Congress Addresses Looming Medicare Cuts: Retroactive Fix Likely

From ACG Legislative and Public Policy Council Chair, James C. Hobley, MD, MSc, FACG

Thank you ACG members for your advocacy efforts! On Thursday, the U.S. Senate passed legislation that extends the moratorium on the looming the 2% Medicare sequestration cut set to expire on April 1. The extension goes through December 31, 2021. The House of Representatives passed similar legislation last week, but the House will now need to pass the revised Senate language when it returns from recess in mid-April. The House is expected to pass this modified language.

The Centers for Medicare & Medicaid Services (CMS) is also expected to temporarily stop processing Medicare claims in April, in order to avoid making payments with any 2% reduction. ACG has partnered with a coalition of societies urging Congress to address these unwarranted Medicare cuts and will continue to advocate on behalf of clinical gastroenterology.

New EHR Rules Begin in April: Are You Prepared?

The U.S. Department of Health and Human Services (HHS) finalized regulations designed to promote EHR interoperability and to enhance patients’ ability to control their medical information. The goal is to prevent information blocking among software developers and insurers, removing the current “silos” and opening various health IT closed “ecosystems.”

What does it mean for me?
ACG members must understand that the information blocking prohibition applies to physicians, and that rules placed on software developers, insurers, and hospitals impact your clinical notes and patient care management. A physician’s note is one type of information that must be available when requested by a patient. Failure to provide “timely” access to electronic health information (EHI), including clinical notes, could be a violation of the information blocking prohibition. A provider’s actions may be considered impermissible “information blocking.” These information blocking rules do not create a new right to request information. Rather, they cover how information must be provided upon request. Existing HIPAA rules governing requests for information continue to apply.

Hear from the legal expertsClick here for ACG's new webinar on the legal implications and impact to GI practices.

ACG will continue to educate members and provide guidance on important issues facing GI practices and clinicians.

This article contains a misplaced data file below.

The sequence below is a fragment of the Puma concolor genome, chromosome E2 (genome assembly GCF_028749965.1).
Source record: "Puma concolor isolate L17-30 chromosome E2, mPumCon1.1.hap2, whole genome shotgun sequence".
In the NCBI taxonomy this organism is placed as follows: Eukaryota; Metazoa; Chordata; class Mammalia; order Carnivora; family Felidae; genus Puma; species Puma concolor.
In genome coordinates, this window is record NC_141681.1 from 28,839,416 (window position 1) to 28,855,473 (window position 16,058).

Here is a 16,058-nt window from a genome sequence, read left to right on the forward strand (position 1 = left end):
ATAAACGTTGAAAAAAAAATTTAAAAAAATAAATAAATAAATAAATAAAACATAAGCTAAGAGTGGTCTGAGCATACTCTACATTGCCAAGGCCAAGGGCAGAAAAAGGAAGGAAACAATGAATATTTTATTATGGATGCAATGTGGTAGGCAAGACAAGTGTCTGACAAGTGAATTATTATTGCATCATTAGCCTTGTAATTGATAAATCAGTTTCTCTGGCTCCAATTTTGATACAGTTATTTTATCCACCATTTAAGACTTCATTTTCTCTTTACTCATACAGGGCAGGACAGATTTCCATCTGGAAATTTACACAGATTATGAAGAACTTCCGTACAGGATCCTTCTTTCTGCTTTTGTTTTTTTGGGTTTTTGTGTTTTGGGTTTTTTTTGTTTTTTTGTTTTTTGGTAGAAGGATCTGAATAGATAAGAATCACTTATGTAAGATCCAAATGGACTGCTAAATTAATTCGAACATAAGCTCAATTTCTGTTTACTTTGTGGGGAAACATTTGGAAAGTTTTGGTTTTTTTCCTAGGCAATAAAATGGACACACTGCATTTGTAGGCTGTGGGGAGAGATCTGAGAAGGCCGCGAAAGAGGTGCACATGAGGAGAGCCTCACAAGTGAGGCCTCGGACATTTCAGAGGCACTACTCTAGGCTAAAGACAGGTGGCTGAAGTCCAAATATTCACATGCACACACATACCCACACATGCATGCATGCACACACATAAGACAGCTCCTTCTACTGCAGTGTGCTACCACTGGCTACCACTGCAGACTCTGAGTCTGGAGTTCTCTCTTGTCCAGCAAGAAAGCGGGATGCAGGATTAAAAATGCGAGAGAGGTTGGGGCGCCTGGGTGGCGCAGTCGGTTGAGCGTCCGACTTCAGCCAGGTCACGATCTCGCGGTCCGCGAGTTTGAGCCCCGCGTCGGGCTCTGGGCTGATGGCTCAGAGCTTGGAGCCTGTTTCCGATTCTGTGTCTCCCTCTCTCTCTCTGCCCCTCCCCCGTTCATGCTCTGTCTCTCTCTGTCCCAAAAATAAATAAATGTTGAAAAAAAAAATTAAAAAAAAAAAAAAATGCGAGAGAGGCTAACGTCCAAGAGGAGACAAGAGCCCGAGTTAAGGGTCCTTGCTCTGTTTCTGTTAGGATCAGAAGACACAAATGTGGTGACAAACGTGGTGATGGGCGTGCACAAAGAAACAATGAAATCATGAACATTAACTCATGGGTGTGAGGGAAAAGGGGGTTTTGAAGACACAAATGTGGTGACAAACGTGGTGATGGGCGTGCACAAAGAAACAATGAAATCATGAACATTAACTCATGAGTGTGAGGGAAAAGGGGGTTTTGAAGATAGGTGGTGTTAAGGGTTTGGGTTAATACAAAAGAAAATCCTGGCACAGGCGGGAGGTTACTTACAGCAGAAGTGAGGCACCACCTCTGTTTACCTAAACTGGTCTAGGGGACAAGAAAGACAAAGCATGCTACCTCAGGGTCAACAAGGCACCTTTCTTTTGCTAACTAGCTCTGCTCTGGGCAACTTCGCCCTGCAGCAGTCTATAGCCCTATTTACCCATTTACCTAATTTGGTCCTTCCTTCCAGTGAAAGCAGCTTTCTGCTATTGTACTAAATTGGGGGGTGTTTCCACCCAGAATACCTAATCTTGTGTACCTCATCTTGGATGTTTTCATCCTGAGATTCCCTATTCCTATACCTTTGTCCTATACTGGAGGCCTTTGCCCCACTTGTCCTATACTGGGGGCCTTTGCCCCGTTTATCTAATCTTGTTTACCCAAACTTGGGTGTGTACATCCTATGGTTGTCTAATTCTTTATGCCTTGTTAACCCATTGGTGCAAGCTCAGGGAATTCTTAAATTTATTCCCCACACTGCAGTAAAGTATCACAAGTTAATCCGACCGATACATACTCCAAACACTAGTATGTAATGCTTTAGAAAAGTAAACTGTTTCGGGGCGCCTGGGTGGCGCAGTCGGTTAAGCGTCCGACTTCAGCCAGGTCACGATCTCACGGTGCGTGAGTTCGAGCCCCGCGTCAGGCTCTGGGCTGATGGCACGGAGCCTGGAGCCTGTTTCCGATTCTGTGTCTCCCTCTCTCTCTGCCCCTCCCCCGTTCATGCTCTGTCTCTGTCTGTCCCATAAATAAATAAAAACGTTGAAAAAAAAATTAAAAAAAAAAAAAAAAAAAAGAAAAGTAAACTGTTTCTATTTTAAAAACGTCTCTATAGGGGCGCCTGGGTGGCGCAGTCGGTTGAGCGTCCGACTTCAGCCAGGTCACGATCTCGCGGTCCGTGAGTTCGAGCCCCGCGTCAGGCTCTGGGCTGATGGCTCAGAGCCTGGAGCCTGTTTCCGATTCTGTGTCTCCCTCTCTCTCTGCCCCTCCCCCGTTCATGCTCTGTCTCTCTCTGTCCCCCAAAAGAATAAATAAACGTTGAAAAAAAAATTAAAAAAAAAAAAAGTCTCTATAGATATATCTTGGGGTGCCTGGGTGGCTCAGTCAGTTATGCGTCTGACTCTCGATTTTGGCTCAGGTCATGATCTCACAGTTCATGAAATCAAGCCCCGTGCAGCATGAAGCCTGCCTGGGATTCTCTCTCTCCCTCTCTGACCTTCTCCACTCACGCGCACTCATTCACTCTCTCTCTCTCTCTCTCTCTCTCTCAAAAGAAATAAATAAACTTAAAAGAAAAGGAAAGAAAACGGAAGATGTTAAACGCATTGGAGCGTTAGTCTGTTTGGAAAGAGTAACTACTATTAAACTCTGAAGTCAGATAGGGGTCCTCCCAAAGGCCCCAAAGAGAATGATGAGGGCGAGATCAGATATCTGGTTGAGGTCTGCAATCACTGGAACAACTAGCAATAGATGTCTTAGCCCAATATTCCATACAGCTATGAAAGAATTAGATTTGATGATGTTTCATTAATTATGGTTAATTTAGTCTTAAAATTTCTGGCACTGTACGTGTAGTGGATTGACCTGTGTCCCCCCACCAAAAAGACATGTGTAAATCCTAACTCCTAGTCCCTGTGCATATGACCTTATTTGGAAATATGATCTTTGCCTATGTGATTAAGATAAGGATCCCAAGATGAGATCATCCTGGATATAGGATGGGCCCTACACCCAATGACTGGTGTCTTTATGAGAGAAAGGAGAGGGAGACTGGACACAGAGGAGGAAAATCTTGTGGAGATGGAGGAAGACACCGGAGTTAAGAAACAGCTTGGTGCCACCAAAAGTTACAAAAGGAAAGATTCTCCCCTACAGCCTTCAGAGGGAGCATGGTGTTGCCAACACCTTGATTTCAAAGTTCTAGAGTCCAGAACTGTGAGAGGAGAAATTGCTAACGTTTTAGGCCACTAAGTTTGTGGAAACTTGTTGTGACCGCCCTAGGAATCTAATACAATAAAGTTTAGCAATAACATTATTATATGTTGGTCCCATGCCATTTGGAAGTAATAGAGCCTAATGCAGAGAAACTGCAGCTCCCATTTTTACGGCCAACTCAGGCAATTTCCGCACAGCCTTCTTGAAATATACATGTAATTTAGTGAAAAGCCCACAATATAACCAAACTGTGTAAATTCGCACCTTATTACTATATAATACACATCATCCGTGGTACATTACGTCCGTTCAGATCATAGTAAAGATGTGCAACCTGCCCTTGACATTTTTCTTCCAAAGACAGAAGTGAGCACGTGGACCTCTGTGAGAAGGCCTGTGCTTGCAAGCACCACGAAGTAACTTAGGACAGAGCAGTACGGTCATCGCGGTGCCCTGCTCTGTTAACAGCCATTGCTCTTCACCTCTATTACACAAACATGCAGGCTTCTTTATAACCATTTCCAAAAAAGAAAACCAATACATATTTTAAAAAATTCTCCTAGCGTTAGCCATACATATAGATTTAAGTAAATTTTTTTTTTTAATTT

2021 ACG Advocacy Day is Fast Approaching

From Vice Chair and Chair of the ACG Board of Governors Dayna S. Early, MD, FACG and Patrick E. Young, MD, FACG

The 2021 ACG Advocacy Day is approaching on April 15! This year virtual meetings will take place between ACG leaders and Members of Congress and their staff, urging policymakers to reduce healthcare disparities and unnecessary burdens impacting patient care.

We have the opportunity to discuss important issues impacting ACG members at the state and local level. Remember to contact your ACG Governor on important state and local issues affecting you and your practice.

Remember to contact your ACG Governor on important state and local issues impacting you and your practice.

The ACG Board of Governors is one of the most unique aspects of the American College of Gastroenterology. Governors are ACG Fellows that are elected from the membership of a particular state or region. There are currently 77 Governors across seven different regions in the U.S. and abroad. The Board of Governors acts as a two-way conduit between College leadership and the membership at-large. This helps the College make certain it is meeting the evolving needs of the membership.

ACG Governors Remain Active at the State and Local Level

From ACG Rhode Island Governor Alyn L. Adrain, MD, FACG

Last week, we asked you to advocate for legislation that removes the surprise billing that occurs when a polyp is removed during a screening colonoscopy. Great news! Thanks to your advocacy efforts the bill passed in the Senate. This couldn't have happened without your efforts, and we hope to continue this momentum as the bill now moves to the state House. Use the button below to tell your RI Representatives to pass this important bill!